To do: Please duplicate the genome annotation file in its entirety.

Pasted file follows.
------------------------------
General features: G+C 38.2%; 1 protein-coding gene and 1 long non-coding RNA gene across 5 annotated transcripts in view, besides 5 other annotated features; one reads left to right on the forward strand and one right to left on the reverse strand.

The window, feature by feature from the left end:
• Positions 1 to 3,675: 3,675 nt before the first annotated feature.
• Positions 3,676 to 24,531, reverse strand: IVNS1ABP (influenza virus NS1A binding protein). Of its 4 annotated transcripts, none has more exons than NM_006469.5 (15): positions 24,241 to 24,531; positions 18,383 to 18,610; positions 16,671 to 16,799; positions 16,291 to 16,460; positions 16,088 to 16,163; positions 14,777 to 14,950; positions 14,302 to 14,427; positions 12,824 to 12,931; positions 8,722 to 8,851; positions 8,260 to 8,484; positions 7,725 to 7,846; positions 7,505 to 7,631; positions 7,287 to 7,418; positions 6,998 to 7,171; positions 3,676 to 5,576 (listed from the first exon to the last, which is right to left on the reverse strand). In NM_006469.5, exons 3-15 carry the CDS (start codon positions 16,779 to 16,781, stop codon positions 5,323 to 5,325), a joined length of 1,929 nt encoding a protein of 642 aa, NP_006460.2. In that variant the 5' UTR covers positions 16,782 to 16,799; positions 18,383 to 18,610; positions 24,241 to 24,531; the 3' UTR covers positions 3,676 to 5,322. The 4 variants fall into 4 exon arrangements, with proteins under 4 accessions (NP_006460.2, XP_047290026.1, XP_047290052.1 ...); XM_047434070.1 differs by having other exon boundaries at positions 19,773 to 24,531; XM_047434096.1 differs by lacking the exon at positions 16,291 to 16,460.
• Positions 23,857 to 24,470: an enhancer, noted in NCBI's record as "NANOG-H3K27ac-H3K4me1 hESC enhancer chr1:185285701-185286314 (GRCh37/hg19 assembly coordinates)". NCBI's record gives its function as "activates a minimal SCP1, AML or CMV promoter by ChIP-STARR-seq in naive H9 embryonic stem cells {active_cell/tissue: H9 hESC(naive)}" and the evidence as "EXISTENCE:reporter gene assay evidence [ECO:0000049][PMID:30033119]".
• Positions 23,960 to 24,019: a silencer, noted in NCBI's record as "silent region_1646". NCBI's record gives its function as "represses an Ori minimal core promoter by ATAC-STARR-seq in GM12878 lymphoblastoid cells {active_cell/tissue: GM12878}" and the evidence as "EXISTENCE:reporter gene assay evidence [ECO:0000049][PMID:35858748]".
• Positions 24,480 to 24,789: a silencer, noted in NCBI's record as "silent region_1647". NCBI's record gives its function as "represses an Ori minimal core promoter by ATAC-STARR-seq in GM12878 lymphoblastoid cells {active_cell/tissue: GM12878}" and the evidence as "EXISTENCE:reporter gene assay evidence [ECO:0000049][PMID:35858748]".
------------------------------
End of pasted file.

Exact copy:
General features: G+C 38.2%; 1 protein-coding gene and 1 long non-coding RNA gene across 5 annotated transcripts in view, besides 5 other annotated features; one reads left to right on the forward strand and one right to left on the reverse strand.

The window, feature by feature from the left end:
• Positions 1 to 3,675: 3,675 nt before the first annotated feature.
• Positions 3,676 to 24,531, reverse strand: IVNS1ABP (influenza virus NS1A binding protein). Of its 4 annotated transcripts, none has more exons than NM_006469.5 (15): positions 24,241 to 24,531; positions 18,383 to 18,610; positions 16,671 to 16,799; positions 16,291 to 16,460; positions 16,088 to 16,163; positions 14,777 to 14,950; positions 14,302 to 14,427; positions 12,824 to 12,931; positions 8,722 to 8,851; positions 8,260 to 8,484; positions 7,725 to 7,846; positions 7,505 to 7,631; positions 7,287 to 7,418; positions 6,998 to 7,171; positions 3,676 to 5,576 (listed from the first exon to the last, which is right to left on the reverse strand). In NM_006469.5, exons 3-15 carry the CDS (start codon positions 16,779 to 16,781, stop codon positions 5,323 to 5,325), a joined length of 1,929 nt encoding a protein of 642 aa, NP_006460.2. In that variant the 5' UTR covers positions 16,782 to 16,799; positions 18,383 to 18,610; positions 24,241 to 24,531; the 3' UTR covers positions 3,676 to 5,322. The 4 variants fall into 4 exon arrangements, with proteins under 4 accessions (NP_006460.2, XP_047290026.1, XP_047290052.1 ...); XM_047434070.1 differs by having other exon boundaries at positions 19,773 to 24,531; XM_047434096.1 differs by lacking the exon at positions 16,291 to 16,460.
• Positions 23,857 to 24,470: an enhancer, noted in NCBI's record as "NANOG-H3K27ac-H3K4me1 hESC enhancer chr1:185285701-185286314 (GRCh37/hg19 assembly coordinates)". NCBI's record gives its function as "activates a minimal SCP1, AML or CMV promoter by ChIP-STARR-seq in naive H9 embryonic stem cells {active_cell/tissue: H9 hESC(naive)}" and the evidence as "EXISTENCE:reporter gene assay evidence [ECO:0000049][PMID:30033119]".
• Positions 23,960 to 24,019: a silencer, noted in NCBI's record as "silent region_1646". NCBI's record gives its function as "represses an Ori minimal core promoter by ATAC-STARR-seq in GM12878 lymphoblastoid cells {active_cell/tissue: GM12878}" and the evidence as "EXISTENCE:reporter gene assay evidence [ECO:0000049][PMID:35858748]".
• Positions 24,480 to 24,789: a silencer, noted in NCBI's record as "silent region_1647". NCBI's record gives its function as "represses an Ori minimal core promoter by ATAC-STARR-seq in GM12878 lymphoblastoid cells {active_cell/tissue: GM12878}" and the evidence as "EXISTENCE:reporter gene assay evidence [ECO:0000049][PMID:35858748]".